My recent post about the U.S. National Archives' Online Public Access (OPA) catalog generated a really nice response from Rebecca Warlow at the Office of Innovation, National Archives. Rather than leave it as a comment entirely, I decided that the information was very helpful and decided to repeat the comment here:
Dear Mr. Tanner,
We appreciate you taking the time to explore the National Archives’ Online Public Access (OPA) catalog. The content you previously found in the Archival Research Catalog is available in OPA. In addition OPA is also searching our web site Archives.gov and the web sites of the Presidential Libraries.Right now, I am in the middle of preparing some PowerPoints and getting ready for classes at the Mesa FamilySearch Library, but I promise to go back to the National Archives and write more about the new Online Public Access and the documents I find.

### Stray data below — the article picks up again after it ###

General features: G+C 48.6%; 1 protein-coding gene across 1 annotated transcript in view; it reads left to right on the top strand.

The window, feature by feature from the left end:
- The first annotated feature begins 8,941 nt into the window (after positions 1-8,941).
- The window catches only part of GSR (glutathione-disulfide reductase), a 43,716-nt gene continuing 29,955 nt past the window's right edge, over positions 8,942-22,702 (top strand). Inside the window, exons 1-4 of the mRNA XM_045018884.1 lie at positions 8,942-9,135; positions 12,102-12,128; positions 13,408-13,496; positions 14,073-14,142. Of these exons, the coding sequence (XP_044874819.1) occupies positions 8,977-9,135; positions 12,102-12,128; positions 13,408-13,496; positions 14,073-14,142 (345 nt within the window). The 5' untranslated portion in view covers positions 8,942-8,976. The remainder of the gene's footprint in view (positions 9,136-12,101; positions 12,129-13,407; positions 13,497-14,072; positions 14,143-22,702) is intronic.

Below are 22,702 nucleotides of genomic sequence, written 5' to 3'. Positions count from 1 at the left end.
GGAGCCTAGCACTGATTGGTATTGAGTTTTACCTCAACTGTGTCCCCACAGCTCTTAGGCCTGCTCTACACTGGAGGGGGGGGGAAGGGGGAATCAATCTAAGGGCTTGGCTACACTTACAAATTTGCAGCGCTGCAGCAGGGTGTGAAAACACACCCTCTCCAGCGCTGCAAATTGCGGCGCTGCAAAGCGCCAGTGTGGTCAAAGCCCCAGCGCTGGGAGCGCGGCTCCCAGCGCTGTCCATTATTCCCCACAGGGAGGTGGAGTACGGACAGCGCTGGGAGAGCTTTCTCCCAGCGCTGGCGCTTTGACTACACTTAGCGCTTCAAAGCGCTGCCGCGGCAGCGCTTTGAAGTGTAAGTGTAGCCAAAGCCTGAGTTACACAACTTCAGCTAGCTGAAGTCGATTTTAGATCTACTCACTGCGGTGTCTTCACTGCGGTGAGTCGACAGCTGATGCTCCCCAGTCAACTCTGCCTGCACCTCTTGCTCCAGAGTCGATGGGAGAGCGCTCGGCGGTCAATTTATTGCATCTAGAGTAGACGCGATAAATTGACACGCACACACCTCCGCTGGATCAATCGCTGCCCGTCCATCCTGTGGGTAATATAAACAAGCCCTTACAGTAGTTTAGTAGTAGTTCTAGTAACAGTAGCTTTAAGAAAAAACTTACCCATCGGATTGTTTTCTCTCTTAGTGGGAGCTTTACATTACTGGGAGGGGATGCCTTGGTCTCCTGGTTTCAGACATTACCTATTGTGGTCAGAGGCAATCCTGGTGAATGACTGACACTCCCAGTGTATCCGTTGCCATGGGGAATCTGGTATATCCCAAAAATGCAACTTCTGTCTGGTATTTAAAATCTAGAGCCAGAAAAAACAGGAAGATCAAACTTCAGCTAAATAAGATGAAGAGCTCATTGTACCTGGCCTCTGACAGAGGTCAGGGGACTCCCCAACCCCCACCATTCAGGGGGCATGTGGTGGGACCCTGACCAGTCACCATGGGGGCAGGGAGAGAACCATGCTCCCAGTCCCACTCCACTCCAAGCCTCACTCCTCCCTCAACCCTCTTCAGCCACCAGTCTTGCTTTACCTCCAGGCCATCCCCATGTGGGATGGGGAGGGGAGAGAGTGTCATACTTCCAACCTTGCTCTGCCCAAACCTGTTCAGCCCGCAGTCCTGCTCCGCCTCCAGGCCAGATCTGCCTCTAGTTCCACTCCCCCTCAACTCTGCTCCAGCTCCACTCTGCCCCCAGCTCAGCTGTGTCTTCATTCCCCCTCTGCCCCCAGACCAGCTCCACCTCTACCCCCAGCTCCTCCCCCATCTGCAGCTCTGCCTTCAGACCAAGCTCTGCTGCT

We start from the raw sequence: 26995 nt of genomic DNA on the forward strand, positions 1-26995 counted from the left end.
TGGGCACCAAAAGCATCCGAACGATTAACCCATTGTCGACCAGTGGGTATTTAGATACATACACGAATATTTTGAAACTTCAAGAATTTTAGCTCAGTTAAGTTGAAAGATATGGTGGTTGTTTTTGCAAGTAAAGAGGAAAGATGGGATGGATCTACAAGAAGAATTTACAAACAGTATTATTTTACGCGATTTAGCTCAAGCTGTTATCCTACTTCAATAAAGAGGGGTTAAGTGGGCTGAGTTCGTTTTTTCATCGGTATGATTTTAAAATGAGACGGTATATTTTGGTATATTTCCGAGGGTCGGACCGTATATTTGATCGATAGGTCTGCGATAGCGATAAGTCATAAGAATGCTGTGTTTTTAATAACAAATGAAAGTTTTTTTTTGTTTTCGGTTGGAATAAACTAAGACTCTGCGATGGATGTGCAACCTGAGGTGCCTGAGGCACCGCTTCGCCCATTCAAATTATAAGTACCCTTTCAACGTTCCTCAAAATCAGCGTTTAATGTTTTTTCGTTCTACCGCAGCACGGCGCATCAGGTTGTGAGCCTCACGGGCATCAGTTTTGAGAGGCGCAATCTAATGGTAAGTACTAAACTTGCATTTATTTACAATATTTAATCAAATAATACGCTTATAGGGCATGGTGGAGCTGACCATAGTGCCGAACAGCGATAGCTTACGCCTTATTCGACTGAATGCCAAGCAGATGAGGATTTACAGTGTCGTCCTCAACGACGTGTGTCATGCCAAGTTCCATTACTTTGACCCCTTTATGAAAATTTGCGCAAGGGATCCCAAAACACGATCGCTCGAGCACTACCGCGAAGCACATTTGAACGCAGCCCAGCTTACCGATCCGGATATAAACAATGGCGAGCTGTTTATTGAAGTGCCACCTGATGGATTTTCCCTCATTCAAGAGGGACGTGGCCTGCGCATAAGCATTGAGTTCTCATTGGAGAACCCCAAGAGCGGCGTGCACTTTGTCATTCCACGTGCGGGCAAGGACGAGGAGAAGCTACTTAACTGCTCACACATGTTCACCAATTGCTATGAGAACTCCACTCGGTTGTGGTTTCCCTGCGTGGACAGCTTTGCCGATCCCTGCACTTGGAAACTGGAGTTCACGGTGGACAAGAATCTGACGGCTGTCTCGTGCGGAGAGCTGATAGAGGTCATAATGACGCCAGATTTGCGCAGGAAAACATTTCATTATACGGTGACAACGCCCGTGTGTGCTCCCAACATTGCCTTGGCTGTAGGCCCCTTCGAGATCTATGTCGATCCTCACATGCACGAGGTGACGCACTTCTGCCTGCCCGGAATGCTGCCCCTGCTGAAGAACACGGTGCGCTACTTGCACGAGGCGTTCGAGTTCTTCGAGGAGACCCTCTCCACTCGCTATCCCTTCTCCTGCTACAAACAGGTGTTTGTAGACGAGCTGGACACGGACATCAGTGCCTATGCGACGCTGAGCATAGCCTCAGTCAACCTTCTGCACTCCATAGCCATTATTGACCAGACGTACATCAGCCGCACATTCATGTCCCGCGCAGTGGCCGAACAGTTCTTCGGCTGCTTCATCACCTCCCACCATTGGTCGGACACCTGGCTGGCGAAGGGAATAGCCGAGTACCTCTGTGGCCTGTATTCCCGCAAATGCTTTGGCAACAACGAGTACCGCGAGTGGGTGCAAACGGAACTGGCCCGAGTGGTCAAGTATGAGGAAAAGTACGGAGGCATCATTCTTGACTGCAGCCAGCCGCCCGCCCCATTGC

When you search in OPA, the search results come back in several categories. The first three search results are displayed for each category. You can see all of the search results for a category by clicking “View All” in the right corner of each set of search results.
Any records we have available online in OPA are found in the first group of search results. Currently we have over 1.8 million images available in OPA. If you click on one of the thumbnail images or titles in the first set of search results, a full sized image will appear along with the complete description.
The second set of search results are descriptions of our records. The majority of our records are not available online at this time, but the descriptions will tell you what records we have and which of our locations nationwide has the records. The contact information for the office that has the records is included at the bottom of each description.
The next two categories of search results are pages from our web site Archives.gov and pages from the web sites of the Presidential Libraries.
We will be posting tips on using our Online Public Access catalog on our NARAtions blog http://blogs.archives.gov/online-public-access/ over the next few weeks.
We would be happy to speak with you about your experiences with Online Public Access and any suggestions you may have for us. You can reach us at email@example.com.